World Bank has predicted that 2009 will be the first year in over a quarter century in which international trade is forecast to fall, Crean sites. He has spoken of the export statistics of China and Japan and certain other countries and noted how drastically the crisis has affected the trade of these countries. He argues that protectionism gradually only lessens competitiveness, growth, employment and real incomes.
I am now going to focus on the barriers to international trade in businesses in the U.S. and EU and talk about the measures they have decided on taking to attain a healthier global trading system bearing in mind the current economic climate. Also, I will further add what steps Canada and EU have decided on taking to address the trade barriers.
Trade Barriers and Solutions: US & EU
The U.S. Trade Representative (USTR) 2009, states, the National Trade Estimate Report 2009 describes significant barriers to trade in the US. The barriers, as cited in the report, according to USTR, obstruct access to markets for the products of American workers, irrespective of the workers employment status – self or employed by company. The various tariff and non tariff barriers by foreign governments that need to be addressed are highlighted in the report – difficulty in testing and requirements of certification on thousands of consumer goods, inspection and registration of a wide range of import products by new means, ineffective enforcement against counterfeiting and copyright piracy; subsidies being exported illegally was another issue of concern, onerous import requirements or bans not based in science and also said to not be competitive internationally; approval processes for biotech products were said to be cumbersome and ineffective; imported products are made to pay rates 10 to 43 times higher than before as according to discriminatory excise taxes; foreign participation in the telecom market is very limited, and many other such issues were raised.
The USTR states that exports contribute about 13 per cent to the US Economy; therefore, measures by the USTR and the Government for the sake of the economy of the country, is necessary.
The report, as USTR suggests, states what measures could be taken by the United States Trade Representative to embark upon these barriers. After reading this article, I have tried to pull together the matter in brief. The article suggests that the USTR is reviewing the functioning of the existing trade agreements, including enforcement of labour and environment provisions. The USTR is going to prioritize the trade barriers put forward by the report, in order of importance and hence, deal with each barrier according to relevance tackling the most vital barrier at first. They are planning on handling these cases by multilateral and bilateral dispute resolution. The USTR is also working with the Congress to improve the trading system in the country. The US Trade Representative Ron Kirk (2009) proposed the opening of new markets around the world. The USTR suggests that manufacturers and service providers and the American workers should make use of the benefits of previous trade agreements through strong enforcement.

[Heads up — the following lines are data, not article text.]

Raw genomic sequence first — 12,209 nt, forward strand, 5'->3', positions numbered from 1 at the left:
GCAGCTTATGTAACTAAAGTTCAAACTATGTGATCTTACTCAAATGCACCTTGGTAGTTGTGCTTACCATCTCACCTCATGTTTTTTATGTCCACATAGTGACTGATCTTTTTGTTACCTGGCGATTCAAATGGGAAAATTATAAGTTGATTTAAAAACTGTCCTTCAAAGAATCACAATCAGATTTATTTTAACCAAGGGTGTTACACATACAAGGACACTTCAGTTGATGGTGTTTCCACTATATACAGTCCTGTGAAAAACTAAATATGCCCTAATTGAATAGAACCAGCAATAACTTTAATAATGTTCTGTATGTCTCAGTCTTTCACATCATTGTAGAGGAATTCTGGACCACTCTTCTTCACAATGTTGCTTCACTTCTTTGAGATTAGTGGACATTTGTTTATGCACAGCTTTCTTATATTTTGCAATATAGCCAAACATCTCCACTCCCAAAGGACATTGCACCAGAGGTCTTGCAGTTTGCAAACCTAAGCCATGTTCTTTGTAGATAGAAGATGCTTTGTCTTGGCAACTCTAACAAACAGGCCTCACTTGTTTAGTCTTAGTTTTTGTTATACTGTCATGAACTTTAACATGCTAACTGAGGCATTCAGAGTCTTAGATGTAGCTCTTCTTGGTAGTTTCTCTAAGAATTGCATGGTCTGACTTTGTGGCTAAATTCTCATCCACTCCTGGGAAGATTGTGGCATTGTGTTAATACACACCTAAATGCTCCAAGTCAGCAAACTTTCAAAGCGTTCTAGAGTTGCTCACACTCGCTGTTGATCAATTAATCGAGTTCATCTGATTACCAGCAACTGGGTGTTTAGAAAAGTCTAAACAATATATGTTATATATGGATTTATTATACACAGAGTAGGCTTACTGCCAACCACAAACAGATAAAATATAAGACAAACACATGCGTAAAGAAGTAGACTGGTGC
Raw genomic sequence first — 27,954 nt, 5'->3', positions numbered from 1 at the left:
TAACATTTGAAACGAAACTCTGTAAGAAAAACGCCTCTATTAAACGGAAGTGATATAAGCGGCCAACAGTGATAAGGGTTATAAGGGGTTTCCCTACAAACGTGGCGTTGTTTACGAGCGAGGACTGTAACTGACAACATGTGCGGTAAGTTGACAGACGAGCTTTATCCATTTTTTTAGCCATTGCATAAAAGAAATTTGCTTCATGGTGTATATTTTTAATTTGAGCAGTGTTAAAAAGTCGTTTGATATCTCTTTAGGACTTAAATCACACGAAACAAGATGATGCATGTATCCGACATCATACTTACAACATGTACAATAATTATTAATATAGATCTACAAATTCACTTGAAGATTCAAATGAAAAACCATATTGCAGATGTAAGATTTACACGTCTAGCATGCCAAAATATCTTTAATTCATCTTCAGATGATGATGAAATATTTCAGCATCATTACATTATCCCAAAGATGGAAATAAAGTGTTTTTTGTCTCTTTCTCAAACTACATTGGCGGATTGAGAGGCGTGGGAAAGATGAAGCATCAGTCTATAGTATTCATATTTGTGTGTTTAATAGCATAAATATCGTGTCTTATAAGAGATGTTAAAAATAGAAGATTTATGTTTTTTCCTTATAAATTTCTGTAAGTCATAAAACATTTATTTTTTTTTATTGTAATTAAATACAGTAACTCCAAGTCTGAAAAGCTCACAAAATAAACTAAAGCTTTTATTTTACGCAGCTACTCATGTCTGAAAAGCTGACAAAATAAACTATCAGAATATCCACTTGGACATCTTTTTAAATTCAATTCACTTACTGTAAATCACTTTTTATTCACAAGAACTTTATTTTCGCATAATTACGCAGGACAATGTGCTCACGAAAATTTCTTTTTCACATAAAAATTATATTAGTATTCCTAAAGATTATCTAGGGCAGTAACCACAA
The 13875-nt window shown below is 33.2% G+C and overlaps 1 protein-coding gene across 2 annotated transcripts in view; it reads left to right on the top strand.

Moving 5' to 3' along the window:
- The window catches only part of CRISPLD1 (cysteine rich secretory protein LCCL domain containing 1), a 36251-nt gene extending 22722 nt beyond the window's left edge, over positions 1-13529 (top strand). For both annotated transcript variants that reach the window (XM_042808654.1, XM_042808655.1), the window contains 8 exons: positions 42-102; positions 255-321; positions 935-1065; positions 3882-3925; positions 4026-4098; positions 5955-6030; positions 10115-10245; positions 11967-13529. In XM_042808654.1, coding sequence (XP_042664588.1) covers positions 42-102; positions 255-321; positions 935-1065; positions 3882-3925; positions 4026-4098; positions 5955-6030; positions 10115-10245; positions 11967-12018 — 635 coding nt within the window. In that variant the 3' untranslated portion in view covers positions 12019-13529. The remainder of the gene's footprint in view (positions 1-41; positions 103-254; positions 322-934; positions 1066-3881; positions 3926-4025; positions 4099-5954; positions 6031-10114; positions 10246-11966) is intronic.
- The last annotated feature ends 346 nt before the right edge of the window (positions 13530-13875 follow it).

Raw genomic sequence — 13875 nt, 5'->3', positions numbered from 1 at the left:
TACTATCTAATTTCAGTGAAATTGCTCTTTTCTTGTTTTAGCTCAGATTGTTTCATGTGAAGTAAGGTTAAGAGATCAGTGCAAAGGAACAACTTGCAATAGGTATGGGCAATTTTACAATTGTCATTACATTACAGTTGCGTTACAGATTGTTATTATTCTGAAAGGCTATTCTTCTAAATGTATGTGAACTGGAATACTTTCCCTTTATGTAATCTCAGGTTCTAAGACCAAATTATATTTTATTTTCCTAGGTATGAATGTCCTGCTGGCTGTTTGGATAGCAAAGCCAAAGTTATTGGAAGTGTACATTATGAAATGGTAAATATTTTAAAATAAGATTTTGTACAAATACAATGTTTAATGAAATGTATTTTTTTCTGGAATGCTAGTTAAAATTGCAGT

Kirk, in 2009, as cited in the USTR (2009) suggests that the proposals made will also help in the economic recovery procedure and incremental gains in market access and in reduction of trade barriers and thus, will help Americans attain good salary jobs.
Castle (2009) states that European exporters have faced many new trade barriers since the global economic crisis however, measures to prevent protectionism have been taken by the EU. He adds that global trade volumes in August 2009 were 18 per cent below its peak in 2008 due to the economic crisis. Castle (2009, cited in Ashton, 2009) states that classical tariff increases, import and export bans or ceilings, non-tariff barriers and government procurement and investment measures are the major trade barriers faced in the EU with classical barriers alone affecting about 5 per cent of the EU exports. Another trade restricting measure according to the Foreign Manufacturers Legal Accountability Act of 2009 in the US that states that it aims to protect US customers and businesses from defective products manufactured abroad, is, another barrier between EU and US trade as Castle (cited in Ashton, 2009) has mentioned.
Castle further cites, one of the bills state that it is unsafe to grant unfair tax disadvantages to subsidiaries of the EU companies in the US in the insurance sector.
The EU and U.S. are each other’s most important trading and investment partners and hence it is important for these two sides to work towards the reduction of these barriers. As cited by Palmer (2009), the two sides have agreed on meeting for identification of labeling, energy efficiency and nanotechnology for increased cooperation on regulation; and that these two sides have plans for a new US-EU Energy Council and also to set up a dialogue dealing in creating jobs in various sectors such as IT and energy.
Addressing Trade Barriers: Canada & EU
Another notable example of nations that have pledged to remove trade barriers is that of Canada and The EU. Czech Trade (2009) suggests, these two nations have signed a summit to remove trade barriers and that the Canadian Government is trying their best to remove trade barriers for Canadian exporters and open Canada’s market to foreign companies such as the EU. Canada is one of EU’s main trading partners and the fact that Canada has maintained a healthy economy despite the global economic crisis, has helped EU promote its business and trade relations with Canada. It has been said to be believed that both countries will benefit largely in terms of economy post this summit in the next couple of years.